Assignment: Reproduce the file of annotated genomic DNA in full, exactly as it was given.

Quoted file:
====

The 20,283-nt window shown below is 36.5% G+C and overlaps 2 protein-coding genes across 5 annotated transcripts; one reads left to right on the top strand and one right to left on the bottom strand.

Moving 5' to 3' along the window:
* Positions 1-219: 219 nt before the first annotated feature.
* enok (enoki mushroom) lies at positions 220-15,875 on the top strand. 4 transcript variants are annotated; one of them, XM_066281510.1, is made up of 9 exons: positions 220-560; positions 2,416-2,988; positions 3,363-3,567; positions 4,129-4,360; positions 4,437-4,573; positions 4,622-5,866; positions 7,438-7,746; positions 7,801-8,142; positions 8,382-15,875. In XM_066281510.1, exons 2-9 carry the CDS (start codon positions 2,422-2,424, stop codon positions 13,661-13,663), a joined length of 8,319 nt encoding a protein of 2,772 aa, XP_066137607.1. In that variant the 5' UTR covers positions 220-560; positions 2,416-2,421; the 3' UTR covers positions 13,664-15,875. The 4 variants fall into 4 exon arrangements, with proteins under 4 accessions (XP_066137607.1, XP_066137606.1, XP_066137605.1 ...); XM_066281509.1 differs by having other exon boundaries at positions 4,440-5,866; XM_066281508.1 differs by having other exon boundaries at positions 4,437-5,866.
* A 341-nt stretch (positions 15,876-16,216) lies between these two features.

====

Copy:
The 20,283-nt window shown below is 36.5% G+C and overlaps 2 protein-coding genes across 5 annotated transcripts; one reads left to right on the top strand and one right to left on the bottom strand.

Moving 5' to 3' along the window:
* Positions 1-219: 219 nt before the first annotated feature.
* enok (enoki mushroom) lies at positions 220-15,875 on the top strand. 4 transcript variants are annotated; one of them, XM_066281510.1, is made up of 9 exons: positions 220-560; positions 2,416-2,988; positions 3,363-3,567; positions 4,129-4,360; positions 4,437-4,573; positions 4,622-5,866; positions 7,438-7,746; positions 7,801-8,142; positions 8,382-15,875. In XM_066281510.1, exons 2-9 carry the CDS (start codon positions 2,422-2,424, stop codon positions 13,661-13,663), a joined length of 8,319 nt encoding a protein of 2,772 aa, XP_066137607.1. In that variant the 5' UTR covers positions 220-560; positions 2,416-2,421; the 3' UTR covers positions 13,664-15,875. The 4 variants fall into 4 exon arrangements, with proteins under 4 accessions (XP_066137607.1, XP_066137606.1, XP_066137605.1 ...); XM_066281509.1 differs by having other exon boundaries at positions 4,440-5,866; XM_066281508.1 differs by having other exon boundaries at positions 4,437-5,866.
* A 341-nt stretch (positions 15,876-16,216) lies between these two features.